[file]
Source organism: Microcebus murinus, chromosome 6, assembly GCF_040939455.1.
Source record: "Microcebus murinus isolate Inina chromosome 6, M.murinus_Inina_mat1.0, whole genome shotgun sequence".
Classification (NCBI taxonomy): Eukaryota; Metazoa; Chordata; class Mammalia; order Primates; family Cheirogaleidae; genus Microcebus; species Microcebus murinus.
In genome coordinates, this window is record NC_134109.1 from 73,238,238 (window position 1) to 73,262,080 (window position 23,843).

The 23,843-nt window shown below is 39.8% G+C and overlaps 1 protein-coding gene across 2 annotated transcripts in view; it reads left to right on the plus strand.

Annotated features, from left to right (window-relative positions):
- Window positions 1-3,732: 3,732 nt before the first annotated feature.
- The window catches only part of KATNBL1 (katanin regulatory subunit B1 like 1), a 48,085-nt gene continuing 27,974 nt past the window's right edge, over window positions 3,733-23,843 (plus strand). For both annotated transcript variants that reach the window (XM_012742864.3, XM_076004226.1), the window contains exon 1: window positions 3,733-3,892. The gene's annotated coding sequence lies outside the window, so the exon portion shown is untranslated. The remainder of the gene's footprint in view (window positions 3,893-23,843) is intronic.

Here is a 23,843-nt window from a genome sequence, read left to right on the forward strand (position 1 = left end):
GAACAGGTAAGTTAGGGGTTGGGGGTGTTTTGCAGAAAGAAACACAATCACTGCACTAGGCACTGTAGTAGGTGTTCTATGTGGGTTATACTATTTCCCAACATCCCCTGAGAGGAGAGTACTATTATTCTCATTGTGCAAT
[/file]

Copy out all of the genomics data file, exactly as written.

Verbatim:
Source organism: Microcebus murinus, chromosome 6, assembly GCF_040939455.1.
Source record: "Microcebus murinus isolate Inina chromosome 6, M.murinus_Inina_mat1.0, whole genome shotgun sequence".
Classification (NCBI taxonomy): Eukaryota; Metazoa; Chordata; class Mammalia; order Primates; family Cheirogaleidae; genus Microcebus; species Microcebus murinus.
In genome coordinates, this window is record NC_134109.1 from 73,238,238 (window position 1) to 73,262,080 (window position 23,843).

The 23,843-nt window shown below is 39.8% G+C and overlaps 1 protein-coding gene across 2 annotated transcripts in view; it reads left to right on the plus strand.

Annotated features, from left to right (window-relative positions):
- Window positions 1-3,732: 3,732 nt before the first annotated feature.
- The window catches only part of KATNBL1 (katanin regulatory subunit B1 like 1), a 48,085-nt gene continuing 27,974 nt past the window's right edge, over window positions 3,733-23,843 (plus strand). For both annotated transcript variants that reach the window (XM_012742864.3, XM_076004226.1), the window contains exon 1: window positions 3,733-3,892. The gene's annotated coding sequence lies outside the window, so the exon portion shown is untranslated. The remainder of the gene's footprint in view (window positions 3,893-23,843) is intronic.

Here is a 23,843-nt window from a genome sequence, read left to right on the forward strand (position 1 = left end):
GAACAGGTAAGTTAGGGGTTGGGGGTGTTTTGCAGAAAGAAACACAATCACTGCACTAGGCACTGTAGTAGGTGTTCTATGTGGGTTATACTATTTCCCAACATCCCCTGAGAGGAGAGTACTATTATTCTCATTGTGCAAT